Zingiber off. (1:3) 10 ml.
Fucus vesiculosis (1:1) 15 ml.
Urtica dioica (1:3) 15 ml.
100 ml.
sig. 5 ml. tid, aqua cal, ante cibum

The Bach Flower Remedy and the blue green algae was repeated.

On her next visit 6 weeks later Mrs. A. reported significant improvement such that she was no longer needing to take an afternoon nap, was taking a computer course and was doing yoga daily. Her emotions were more stable and she felt optimistic of total recovery for the first time. At this time the formula was repeated for 8 weeks along with the Bach Flower Remedy and the blue green algae.

On her last visit Mrs. A. reported that she felt “almost back to normal” and that she was returning to part time work. Although she flagged towards the end of the day, her overall energy level was good and she was able to concentrate easily and remembered things well. At this time the formula was changed slightly and was dropped to twice a day for 6 weeks.

Glycyrrhiza glabra (1:3) 10 ml.
Borago off. (1:3) 15 ml.
Rosmarinus off. (1:3) 15 ml.
Turnera diffusa (1:4) 15 ml.
Avena sativa (1:1) 15 ml.
Urtica dioica (1:3) 15 ml.
Verbena off. (1:3) 15 ml.
100 ml.
sig. 5 ml. tid, aqua cal, ante cibum

The Borago was added as a gentle adrenal tonic and the Verbena was used in place of Taraxacum as a bitter digestive tonic that is also thymoleptic.

The Bach Flower Remedy was also changed to keep pace with the patients changing mental outlook: Vervain, Scleranthus, Cerato, Centaury, Pine. These were chosen for the emotional states of mental tension, perfectionist tendencies, guilt and self reproach.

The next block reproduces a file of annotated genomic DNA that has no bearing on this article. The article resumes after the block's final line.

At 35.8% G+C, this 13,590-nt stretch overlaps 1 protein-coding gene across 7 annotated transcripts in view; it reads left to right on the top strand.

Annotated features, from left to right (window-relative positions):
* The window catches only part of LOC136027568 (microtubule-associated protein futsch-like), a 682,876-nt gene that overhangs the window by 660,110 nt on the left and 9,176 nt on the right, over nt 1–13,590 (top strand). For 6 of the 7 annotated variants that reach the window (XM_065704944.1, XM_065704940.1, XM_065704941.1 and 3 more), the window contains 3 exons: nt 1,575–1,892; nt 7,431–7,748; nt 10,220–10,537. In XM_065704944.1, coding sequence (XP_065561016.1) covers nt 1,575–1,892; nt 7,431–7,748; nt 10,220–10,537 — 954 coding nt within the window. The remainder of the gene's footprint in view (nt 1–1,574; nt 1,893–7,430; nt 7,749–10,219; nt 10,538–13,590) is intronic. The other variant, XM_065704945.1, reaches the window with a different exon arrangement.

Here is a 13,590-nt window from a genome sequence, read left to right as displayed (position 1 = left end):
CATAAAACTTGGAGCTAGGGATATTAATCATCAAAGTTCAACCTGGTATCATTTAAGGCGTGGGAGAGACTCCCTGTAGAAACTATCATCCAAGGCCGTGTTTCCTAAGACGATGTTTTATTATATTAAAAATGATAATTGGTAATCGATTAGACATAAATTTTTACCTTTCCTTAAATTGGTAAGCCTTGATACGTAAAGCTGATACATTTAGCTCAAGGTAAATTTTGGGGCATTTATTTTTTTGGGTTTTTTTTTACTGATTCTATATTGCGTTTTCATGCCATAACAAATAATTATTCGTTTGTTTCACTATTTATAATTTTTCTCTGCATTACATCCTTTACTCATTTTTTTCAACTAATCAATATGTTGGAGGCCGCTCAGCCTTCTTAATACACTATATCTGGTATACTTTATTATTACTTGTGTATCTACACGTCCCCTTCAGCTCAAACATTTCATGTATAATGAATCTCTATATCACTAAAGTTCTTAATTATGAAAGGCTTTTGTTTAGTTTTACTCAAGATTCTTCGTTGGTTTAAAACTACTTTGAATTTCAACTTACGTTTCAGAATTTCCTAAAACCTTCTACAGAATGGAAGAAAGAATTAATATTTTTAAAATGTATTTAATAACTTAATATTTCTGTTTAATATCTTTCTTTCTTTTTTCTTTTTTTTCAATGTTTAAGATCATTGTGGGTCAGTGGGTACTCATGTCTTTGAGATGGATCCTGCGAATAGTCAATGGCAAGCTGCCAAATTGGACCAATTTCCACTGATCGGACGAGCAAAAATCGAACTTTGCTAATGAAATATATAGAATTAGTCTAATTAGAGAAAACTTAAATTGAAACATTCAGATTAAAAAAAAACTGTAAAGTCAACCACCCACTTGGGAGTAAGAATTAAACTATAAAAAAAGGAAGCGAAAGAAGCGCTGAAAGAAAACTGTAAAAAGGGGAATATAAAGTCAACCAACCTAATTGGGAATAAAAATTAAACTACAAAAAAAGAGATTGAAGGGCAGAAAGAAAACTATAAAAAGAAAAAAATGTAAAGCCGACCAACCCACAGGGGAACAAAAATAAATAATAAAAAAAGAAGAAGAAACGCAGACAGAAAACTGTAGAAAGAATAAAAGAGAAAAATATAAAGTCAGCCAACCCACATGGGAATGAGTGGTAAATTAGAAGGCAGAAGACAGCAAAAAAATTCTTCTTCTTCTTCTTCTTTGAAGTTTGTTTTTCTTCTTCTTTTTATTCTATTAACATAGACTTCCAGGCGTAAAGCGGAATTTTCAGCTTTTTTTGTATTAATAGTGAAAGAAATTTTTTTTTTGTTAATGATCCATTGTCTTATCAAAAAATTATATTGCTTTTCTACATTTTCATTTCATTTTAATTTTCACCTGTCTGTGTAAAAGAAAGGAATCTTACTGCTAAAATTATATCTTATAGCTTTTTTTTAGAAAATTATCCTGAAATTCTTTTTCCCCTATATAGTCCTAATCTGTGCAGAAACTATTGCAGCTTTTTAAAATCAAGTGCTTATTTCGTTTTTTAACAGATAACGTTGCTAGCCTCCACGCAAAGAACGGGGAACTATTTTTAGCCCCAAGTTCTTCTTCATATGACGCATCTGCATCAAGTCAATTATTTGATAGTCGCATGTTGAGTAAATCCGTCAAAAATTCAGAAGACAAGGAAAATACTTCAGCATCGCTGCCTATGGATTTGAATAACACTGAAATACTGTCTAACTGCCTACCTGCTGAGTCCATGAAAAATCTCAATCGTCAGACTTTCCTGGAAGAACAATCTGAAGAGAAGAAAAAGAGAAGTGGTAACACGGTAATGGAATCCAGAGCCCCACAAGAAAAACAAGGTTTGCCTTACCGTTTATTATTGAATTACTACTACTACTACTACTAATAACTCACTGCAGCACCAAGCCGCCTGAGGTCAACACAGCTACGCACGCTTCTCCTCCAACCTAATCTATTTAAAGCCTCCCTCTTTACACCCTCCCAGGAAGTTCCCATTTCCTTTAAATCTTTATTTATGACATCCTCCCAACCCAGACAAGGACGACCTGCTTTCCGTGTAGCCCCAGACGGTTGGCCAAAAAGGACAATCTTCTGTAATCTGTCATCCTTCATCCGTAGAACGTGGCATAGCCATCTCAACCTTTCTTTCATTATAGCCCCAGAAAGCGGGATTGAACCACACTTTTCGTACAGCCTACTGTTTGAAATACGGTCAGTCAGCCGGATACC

Towards the end of 1995 this patient returned to the clinic for treatment for a superficial but severe burn. She reported being in excellent general health with no signs of the CFS except a better understanding of how to pace herself and not get overstretched.

Case 2

Ms. K. first attended the clinic in September 1992 when she was aged 41. She had been diagnosed with M. E and Fibromyalgia and was taking the following medications: Naprosyn (a non-steroidal anti-inflammatory and analgesic), Cytotec (a gastric acid inhibitor to protect against damage from the Naprosyn), Euflex and occasional OTC anti-histamines.

Her family history included Multiple Sclerosis and Ankylosing Spondylitis. Her previous medical history included Scarlet Fever and Pertussis as a child, Rubella and Amoebic Dysentery as an adult, as well as one ectopic pregnancy in 1983, two cesarian births in 1981 and 1985, and a partial hysterectomy in 1991 because of severe fibroids.